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Vertex-triangle collision help

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I am doing an rts in 3d. Outdoor landscape will be made of many triangles. I am thinking to move a unit on the landscape I will have an invisible vertex at his feet that is used to make sure he can traverse the terrain correctly. So I need to know to check if that vertex is colliding with a triangle.

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I just had perhaps a better idea. A ray going vertically through the character. I could move the ray through space as if it were 2d by adjusting the xy coordinates, what I need to know is where on the ray does the trianle intersect. THat way I just need to draw the character at that point.

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If a point is inside of a triangle the sum of the angles it makes with the triangle will equal 360 degrees.

Here''s how to do find this out:
First you will want to get the three vectors, to do so subtract the point from each vertice. Then you want to take the anticosine of the dot product between each vector so that you have the 3 angles. Then you can add them together, And if the sum equals 360 degrees or if it is at least close enough the vertex is inside.

[Edited by - atcdevil on October 12, 2006 10:04:37 AM]

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A word of advice: don't try to find where vertices intersect a triangle at a given time frame. Most probably, the vertex won't intersect the triangle at all - it'll just pass right through between frames. Treat the vertex's positions from one frame to the next as 2 points on a line segment and see whether that intersects the triangle.

Here's how you do it:

Get the triangle's plane equation in the form Ax+By+Cz+D=0

A, B and C are the triangle's normal. To get the D part, just plug any point on the plane (such as one of the triangle's vertices) into the equation, so if you have a vertex at 1,2,3, and a normal of (0,1,0), the equation looks like this

1*0 + 2*1 + 3*0 + D=0
so D+2=0
so D=-2

Next, you need to know if (and where) the ray intersects with the plane of the triangle. A line segment (a non-infinite line) in 3D space is defined as

x = x1 + i*t
y = y1 + j*t
z = z1 + k*t

t is how far along the line the point is (0 for at the start, 1 for at the end)
i,j and k are the difference in x y and z: x2-x1, y2-y1 and z2-z1, respectively
x1,y1,z1 is the line start, x2,y2,z2 is the line end,

You need to find t, which will tell you how far along the line segment the plane is. If it's between 0 and 1, the plane intersects the line segment.

Substitute the line equations into the plane equation and you get
t = - (a*x1 + b*y1 + c*z1 + d)/(a*i + b*j + c*k)

if (a*i + b*j + c*k) is equal to 0, the plane and the line are parallel and you'll get a divby0 error when you try to do the calculation; so calculate this value first and return PARALLEL
or something if it's equal to 0.

if t is equal between 0 and 1 then the plane and your line segment intersect. You can get the position of the point of intersection like this


If your line segment doesn't intersect the plane, your triangle and the plane do not intersect, obviously. You can return false or whatever.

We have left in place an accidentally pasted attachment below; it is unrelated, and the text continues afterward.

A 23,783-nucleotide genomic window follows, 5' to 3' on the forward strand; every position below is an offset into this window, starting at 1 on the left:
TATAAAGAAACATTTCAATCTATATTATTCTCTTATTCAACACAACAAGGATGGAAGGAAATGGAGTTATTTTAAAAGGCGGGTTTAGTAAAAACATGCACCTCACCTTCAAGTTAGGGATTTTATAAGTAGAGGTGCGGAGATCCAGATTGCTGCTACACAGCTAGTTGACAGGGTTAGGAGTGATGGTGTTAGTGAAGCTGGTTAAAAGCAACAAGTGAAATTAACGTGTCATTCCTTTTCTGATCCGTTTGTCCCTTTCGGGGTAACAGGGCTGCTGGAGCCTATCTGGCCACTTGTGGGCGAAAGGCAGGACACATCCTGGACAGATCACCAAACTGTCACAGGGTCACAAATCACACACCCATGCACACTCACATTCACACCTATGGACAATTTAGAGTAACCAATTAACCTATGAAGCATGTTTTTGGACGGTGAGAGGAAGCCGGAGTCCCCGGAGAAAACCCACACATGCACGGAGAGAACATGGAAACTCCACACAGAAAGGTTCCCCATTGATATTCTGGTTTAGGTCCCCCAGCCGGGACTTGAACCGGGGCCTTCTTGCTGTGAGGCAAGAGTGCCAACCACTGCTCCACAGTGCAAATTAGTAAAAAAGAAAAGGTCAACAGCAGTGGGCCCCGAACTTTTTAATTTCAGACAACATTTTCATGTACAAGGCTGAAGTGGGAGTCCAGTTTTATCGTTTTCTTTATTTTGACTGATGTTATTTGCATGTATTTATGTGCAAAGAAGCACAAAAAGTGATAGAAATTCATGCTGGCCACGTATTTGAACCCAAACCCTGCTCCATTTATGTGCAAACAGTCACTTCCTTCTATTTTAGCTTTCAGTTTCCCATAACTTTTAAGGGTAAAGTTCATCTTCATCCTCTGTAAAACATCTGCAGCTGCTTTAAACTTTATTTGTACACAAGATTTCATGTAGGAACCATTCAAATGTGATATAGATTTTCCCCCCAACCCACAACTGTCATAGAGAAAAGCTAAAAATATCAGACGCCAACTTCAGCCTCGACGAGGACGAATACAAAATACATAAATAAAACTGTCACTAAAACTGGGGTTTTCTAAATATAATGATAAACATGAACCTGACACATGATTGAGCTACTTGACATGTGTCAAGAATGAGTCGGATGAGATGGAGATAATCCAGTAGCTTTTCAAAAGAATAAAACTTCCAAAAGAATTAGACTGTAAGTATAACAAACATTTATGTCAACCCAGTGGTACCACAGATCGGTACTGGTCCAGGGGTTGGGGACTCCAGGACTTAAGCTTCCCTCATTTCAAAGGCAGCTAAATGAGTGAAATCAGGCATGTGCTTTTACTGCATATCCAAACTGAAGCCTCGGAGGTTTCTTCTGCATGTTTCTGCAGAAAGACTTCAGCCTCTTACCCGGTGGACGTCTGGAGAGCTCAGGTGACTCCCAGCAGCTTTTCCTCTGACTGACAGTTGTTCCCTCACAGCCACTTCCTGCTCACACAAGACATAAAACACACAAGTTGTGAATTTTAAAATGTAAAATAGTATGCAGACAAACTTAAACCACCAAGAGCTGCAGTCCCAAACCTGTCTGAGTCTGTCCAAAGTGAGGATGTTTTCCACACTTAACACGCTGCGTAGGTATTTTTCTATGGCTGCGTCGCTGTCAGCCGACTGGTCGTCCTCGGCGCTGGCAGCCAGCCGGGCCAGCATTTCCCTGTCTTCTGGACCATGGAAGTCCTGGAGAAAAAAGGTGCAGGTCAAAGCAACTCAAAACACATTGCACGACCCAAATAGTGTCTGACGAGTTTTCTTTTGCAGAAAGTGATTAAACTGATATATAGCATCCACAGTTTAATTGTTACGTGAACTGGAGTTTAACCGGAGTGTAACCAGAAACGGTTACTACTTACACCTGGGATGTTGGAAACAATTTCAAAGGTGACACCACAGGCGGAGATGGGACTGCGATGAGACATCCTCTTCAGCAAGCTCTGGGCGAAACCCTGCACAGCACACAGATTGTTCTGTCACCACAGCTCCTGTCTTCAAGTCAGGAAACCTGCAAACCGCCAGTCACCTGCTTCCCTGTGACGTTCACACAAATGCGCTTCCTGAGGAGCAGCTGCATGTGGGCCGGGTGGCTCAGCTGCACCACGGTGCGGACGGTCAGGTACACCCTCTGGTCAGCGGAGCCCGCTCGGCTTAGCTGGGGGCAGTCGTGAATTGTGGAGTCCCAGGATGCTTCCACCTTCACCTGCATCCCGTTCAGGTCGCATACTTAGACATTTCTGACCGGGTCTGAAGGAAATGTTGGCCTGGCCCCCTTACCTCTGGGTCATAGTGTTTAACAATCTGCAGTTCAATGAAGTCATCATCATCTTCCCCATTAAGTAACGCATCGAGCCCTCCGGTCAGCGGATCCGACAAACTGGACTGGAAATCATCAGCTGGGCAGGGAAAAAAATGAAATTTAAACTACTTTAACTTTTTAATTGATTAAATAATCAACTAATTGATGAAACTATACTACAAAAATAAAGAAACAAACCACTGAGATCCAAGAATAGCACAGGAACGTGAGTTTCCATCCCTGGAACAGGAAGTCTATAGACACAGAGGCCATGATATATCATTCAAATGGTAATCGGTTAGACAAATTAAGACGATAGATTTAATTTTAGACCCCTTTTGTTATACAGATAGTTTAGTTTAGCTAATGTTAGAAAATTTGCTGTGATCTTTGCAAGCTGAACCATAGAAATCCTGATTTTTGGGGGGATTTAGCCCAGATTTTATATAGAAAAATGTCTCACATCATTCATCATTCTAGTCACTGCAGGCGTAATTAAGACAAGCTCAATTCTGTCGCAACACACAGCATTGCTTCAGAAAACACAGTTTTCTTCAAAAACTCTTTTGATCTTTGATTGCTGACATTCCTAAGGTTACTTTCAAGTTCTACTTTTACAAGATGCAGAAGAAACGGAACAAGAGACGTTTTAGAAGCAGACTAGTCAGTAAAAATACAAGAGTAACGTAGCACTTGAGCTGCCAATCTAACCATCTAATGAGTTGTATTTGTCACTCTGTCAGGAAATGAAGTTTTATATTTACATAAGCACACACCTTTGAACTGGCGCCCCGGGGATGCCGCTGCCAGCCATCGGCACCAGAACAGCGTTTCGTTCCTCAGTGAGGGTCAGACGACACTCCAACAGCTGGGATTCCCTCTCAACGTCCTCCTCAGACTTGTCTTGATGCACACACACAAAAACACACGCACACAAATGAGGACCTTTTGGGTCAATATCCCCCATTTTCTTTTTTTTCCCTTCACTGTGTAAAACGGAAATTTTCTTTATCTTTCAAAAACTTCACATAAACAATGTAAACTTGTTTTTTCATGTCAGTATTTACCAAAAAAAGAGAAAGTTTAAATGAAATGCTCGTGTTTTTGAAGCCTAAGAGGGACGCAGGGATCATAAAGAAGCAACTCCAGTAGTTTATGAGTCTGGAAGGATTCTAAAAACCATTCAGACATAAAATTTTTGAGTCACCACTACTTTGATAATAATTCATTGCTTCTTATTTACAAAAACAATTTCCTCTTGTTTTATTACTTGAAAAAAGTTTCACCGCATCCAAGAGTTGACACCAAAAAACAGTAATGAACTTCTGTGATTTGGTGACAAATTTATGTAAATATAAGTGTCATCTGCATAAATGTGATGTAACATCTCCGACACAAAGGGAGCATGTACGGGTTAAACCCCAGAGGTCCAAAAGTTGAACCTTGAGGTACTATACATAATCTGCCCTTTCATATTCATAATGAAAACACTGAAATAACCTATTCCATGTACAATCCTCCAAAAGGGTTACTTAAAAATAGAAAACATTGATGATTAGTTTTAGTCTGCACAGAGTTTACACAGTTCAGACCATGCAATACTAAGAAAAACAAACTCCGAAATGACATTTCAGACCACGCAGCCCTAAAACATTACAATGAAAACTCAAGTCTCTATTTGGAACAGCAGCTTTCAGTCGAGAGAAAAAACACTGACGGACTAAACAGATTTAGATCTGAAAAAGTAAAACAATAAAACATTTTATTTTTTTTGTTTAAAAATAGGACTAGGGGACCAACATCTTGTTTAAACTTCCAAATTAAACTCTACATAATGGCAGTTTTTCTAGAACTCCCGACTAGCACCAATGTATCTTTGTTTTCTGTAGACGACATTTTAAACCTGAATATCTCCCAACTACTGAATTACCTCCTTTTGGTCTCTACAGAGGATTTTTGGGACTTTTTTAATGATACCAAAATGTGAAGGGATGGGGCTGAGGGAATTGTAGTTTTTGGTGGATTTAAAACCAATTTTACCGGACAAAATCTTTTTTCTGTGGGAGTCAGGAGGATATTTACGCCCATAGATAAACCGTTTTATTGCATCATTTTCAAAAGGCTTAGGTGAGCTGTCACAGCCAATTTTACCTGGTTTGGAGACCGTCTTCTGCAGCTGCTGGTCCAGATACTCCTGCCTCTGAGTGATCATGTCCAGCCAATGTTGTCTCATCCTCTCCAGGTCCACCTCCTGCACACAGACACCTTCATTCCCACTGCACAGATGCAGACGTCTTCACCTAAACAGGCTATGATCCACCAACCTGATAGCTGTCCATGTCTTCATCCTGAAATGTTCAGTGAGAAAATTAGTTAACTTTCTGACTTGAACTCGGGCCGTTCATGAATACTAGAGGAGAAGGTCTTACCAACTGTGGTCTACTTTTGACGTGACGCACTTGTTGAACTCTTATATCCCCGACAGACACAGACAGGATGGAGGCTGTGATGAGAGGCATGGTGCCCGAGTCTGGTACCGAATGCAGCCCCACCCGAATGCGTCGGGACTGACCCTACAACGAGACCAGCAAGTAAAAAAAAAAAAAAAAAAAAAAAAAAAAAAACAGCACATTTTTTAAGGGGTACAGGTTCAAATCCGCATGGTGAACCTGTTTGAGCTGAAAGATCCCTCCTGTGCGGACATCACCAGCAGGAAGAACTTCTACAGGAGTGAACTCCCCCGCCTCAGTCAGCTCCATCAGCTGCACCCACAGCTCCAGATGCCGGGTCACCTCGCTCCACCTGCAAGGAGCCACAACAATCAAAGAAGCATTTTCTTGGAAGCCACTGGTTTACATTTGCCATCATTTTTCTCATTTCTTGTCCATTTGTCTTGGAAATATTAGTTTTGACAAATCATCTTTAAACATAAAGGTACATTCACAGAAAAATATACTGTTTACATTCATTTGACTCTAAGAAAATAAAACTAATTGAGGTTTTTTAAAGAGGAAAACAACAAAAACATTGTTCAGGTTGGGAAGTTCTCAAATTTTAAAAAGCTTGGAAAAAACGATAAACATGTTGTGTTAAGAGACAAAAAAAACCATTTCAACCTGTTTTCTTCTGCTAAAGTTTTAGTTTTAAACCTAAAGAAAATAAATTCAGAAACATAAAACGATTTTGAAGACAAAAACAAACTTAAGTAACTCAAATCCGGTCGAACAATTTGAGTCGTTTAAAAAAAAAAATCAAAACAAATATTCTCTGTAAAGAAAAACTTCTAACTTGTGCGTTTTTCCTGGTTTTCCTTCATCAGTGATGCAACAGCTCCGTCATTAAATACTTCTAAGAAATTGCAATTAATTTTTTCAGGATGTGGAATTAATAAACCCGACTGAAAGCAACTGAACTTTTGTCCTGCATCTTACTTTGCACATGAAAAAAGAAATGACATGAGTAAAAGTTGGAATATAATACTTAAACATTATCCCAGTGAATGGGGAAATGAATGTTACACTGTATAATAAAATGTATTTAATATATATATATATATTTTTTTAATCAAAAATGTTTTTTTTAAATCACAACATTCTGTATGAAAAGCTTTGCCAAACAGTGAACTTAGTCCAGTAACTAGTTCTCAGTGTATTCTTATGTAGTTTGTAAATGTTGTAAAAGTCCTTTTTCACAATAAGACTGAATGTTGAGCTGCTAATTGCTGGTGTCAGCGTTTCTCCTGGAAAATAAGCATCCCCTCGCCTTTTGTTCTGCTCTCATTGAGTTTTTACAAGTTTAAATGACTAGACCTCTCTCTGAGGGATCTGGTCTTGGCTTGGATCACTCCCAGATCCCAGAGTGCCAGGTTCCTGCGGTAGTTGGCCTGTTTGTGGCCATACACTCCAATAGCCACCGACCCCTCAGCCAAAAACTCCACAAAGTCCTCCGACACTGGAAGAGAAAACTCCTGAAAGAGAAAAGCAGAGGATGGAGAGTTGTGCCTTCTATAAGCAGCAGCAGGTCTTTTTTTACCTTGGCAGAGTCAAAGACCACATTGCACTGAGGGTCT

Otherwise, you need to find if the point of intersection you calculated is on the triangle. You can do that by the method described above; it works fine, but there is a much faster way, which does not use expensive arccosine calls:

You have a triangle, and a point, p, and you want to find if p is in the triangle. Here's a picture:

If you take the cross product of ab with ac, you'll find the resultant vector points out of the triangle into the screen. If you take the crossproduct of ab with ap, you'll find the vector points the opposite way. This is because ap is on the other side of ab. P is therefore not in the triangle.

If you check all the sides of a triangle like this, you can find whether p is in the triangle.

I think that just about covers it. Any questions?

[edit]clarification of some bits[/edit]
[edit]fixing ascii masterpiece[/edit]
[edit]ascii masterpiece still dead. screw the ascii masterpiece - uploaded a picture[/edit]

Edited by - benjamin bunny on January 14, 2002 9:01:41 AM

Edited by - benjamin bunny on January 14, 2002 9:03:42 AM

Edited by - benjamin bunny on January 14, 2002 9:26:31 AM

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that will calculate a collision between an ray and a triangle and return the barycentric co-ordinates of the intersection. although you will probably have no use for the U and V values, by performing Ray.Origin + (Ray.Direction * T) you will get the intersection point in 3d world co-ordinates.


float T, U, V;
float loc[3];

// define rayorigin, raydir, vert0, vert1 and vert2 somewhere else

int result = intersect_triangle (rayorigin, raydir, vert0, vert1, vert2, &T, &U, &V);

if (result == 1)
loc[0] = rayorigin[0] + (raydir[0] * T);
loc[1] = rayorigin[1] + (raydir[1] * T);
loc[2] = rayorigin[2] + (raydir[2] * T);

// do whatever


if you dont know what to do with the U and V values, then ignore them for now (just don''t remove the code to calculate them from intersect_triangle!), but they might become useful later.

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I thought it was a pretty safe assumption that you wouldn''t say thanks, seeing as A) you didn''t reply within 24 hours and B) I checked your profile and found you didn''t say thanks once after the last 4 times you asked for help and got it.

I guess I''m being a bit petty about this, but I just get pissed off sometimes when I go to the effort of helping someone out and they don''t even acknowledge it.

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